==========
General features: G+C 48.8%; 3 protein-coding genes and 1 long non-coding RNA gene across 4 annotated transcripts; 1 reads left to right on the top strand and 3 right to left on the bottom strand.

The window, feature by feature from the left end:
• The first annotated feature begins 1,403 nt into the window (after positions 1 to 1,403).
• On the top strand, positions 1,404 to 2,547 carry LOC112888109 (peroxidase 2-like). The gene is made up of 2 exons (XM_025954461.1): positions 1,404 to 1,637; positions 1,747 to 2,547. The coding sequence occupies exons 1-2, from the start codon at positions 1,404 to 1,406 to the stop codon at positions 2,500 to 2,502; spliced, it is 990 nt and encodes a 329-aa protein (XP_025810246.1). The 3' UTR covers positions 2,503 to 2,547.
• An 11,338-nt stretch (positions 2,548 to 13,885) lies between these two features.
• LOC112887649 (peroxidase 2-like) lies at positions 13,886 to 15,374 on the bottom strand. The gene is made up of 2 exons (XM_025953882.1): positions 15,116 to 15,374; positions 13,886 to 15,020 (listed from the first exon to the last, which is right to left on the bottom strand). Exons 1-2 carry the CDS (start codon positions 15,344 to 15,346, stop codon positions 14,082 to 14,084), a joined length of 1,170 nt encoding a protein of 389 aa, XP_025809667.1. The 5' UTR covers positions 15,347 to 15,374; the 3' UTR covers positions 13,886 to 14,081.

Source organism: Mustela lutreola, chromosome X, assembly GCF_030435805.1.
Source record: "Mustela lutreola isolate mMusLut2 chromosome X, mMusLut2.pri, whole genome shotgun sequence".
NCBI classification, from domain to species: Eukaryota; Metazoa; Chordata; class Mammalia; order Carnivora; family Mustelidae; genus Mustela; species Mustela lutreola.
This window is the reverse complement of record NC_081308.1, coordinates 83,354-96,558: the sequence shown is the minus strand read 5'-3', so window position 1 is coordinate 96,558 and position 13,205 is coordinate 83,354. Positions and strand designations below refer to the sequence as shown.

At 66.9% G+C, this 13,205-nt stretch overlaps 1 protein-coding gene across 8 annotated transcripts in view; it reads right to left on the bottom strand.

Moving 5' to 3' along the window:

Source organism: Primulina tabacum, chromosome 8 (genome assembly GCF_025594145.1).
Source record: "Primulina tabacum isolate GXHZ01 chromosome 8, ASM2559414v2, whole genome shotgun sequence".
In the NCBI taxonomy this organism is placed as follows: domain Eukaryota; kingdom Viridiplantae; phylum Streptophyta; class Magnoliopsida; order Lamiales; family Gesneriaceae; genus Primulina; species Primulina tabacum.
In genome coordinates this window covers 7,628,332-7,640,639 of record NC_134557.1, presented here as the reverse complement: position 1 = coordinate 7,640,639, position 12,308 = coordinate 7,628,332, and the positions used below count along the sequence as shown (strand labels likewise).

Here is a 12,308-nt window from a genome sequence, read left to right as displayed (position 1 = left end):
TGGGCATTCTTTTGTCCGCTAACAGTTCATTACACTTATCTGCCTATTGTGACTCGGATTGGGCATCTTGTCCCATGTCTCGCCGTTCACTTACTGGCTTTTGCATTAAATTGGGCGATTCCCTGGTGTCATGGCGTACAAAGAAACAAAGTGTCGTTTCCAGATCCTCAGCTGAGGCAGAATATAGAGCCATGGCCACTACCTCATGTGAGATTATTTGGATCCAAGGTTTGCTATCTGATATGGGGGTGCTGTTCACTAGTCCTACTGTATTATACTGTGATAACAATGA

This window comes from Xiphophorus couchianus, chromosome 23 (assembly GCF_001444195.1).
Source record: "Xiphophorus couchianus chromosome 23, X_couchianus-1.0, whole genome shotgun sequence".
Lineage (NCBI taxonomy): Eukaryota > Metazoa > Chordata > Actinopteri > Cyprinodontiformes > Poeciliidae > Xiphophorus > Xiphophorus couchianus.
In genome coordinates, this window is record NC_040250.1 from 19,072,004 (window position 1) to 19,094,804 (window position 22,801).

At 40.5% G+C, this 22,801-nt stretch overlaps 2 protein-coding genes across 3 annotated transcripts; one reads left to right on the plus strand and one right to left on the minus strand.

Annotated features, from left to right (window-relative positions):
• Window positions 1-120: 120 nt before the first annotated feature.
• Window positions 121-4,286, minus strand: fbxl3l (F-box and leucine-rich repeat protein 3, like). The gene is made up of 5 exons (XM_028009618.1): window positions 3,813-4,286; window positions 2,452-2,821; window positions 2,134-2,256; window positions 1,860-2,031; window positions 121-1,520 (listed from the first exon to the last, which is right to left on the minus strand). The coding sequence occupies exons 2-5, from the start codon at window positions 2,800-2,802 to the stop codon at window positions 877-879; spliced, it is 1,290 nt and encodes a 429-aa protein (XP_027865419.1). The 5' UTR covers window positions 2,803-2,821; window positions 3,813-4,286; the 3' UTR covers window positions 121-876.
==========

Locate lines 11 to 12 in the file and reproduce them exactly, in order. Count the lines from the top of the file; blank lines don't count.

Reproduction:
At 66.9% G+C, this 13,205-nt stretch overlaps 1 protein-coding gene across 8 annotated transcripts in view; it reads right to left on the bottom strand.

Moving 5' to 3' along the window: